Data may be shared between FIs, subject to consent, if it can enhance customer convenience, improve operations, or facilitate cooperative business arrangements or partnerships.
Taiwan’s FSC (Financial Supervisory Commission) has issued new guidelines for FIs on data sharing, permitting the exchange of customer information for KYC and account opening purposes.
The guidelines are aimed at responding to the development of financial technology, enhancing consumer convenience, strengthening risk controls, and promoting cross-industry cooperation among FIs, the FSC said.
Data may be shared among the business units and subsidiaries of financial holding companies and financial groups for risk identification and risk control, provided that customer consent is obtained and the rights and interests of customers are protected. For this purpose, such organisations may establish a centralized database for maintaining KYC records and performing AML/CTF risk assessments.
Data may also be shared between FIs – including securities firms and futures brokers – if it can enhance customer convenience, improve operations, or facilitate cooperative business arrangements or partnerships. This includes the exchange of KYC data, transaction records, account information and IP addresses for use in precision marketing – subject to customer consent and the establishment of time limits on data sharing arrangements.
“With the continuous development of financial innovation, the provision of financial services has crossed different institutions,” the FSC said. “However, in the past, some financial industry laws did not specifically regulate the sharing of customer data.”
As such, the guidelines seek to clearly specify a cross-institutional data sharing mechanism that enhances consumer rights, promotes the legal and reasonable use of customer data under the principle of information security, enhances the convenience of customer transactions, and reduces the need for repeated collection and maintenance of customer data by various FIs.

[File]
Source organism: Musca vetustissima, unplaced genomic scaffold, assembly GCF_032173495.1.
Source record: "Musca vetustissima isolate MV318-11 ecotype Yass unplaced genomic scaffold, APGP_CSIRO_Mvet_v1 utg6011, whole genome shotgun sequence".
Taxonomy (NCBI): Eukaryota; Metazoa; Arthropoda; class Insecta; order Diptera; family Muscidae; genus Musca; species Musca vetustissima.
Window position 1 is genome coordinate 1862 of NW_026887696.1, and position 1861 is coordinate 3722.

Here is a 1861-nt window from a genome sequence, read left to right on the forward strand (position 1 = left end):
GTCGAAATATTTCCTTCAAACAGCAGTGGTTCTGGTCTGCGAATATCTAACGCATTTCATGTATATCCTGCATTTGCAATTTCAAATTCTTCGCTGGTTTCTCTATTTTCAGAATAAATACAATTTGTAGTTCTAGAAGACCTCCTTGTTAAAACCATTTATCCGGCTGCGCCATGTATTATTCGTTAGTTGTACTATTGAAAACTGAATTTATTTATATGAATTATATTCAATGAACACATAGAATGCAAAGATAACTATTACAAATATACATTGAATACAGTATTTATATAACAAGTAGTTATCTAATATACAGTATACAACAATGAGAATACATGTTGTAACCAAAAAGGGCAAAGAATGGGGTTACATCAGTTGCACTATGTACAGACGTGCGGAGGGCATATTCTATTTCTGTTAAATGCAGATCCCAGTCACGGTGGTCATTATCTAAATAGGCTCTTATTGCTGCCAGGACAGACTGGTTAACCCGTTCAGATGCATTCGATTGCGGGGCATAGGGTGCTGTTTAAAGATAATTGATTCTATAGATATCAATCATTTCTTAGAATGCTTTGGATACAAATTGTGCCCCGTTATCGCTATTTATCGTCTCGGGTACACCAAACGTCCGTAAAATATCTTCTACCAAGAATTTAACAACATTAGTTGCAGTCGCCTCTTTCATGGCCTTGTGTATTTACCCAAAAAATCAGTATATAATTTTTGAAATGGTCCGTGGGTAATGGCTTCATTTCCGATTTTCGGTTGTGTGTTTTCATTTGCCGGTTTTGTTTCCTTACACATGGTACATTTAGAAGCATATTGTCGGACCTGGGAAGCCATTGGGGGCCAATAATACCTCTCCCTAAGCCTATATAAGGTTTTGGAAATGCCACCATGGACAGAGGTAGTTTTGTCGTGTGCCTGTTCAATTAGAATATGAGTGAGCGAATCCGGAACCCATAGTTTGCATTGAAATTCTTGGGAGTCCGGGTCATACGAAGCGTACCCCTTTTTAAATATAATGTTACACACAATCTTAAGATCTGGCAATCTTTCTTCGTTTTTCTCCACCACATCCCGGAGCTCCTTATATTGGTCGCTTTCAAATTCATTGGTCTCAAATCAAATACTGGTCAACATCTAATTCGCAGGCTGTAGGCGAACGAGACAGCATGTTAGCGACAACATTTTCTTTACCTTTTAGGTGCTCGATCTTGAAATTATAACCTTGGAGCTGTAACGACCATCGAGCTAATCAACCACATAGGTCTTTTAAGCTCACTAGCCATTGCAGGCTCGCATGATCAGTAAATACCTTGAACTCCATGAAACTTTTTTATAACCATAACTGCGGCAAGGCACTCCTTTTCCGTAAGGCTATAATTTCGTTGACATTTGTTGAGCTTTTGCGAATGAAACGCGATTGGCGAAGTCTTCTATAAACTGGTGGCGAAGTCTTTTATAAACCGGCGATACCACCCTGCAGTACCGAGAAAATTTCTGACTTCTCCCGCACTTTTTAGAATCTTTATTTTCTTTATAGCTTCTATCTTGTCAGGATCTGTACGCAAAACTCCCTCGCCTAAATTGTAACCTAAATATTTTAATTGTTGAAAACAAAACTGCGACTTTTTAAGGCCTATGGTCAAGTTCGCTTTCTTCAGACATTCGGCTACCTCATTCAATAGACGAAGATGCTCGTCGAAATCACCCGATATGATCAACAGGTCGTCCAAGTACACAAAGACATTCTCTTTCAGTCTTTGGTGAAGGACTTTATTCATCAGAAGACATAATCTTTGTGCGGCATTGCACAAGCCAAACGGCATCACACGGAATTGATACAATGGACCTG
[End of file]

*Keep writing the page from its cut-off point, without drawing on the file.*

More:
The data sharing mechanism will help to avoid having customers fill out new forms for account opening and streamline KYC review processes. FIs should still conduct their own KYC reviews, even if they have obtained another FI’s KYC data for a customer.
Under the guidelines, FIs can also share a customer’s negative information such as their default records, with consent, though each FI will be responsible for verifying the accuracy of such information.
“The guidelines will greatly help financial institutions improve customer experience and operational efficiency,” the FSC said, adding that they will help meet the needs of fintech development, enhance the value of data, and improve the competitiveness of the financial industry.
The guidelines also apply to branches and subsidiaries of foreign FIs and group companies operating in Taiwan.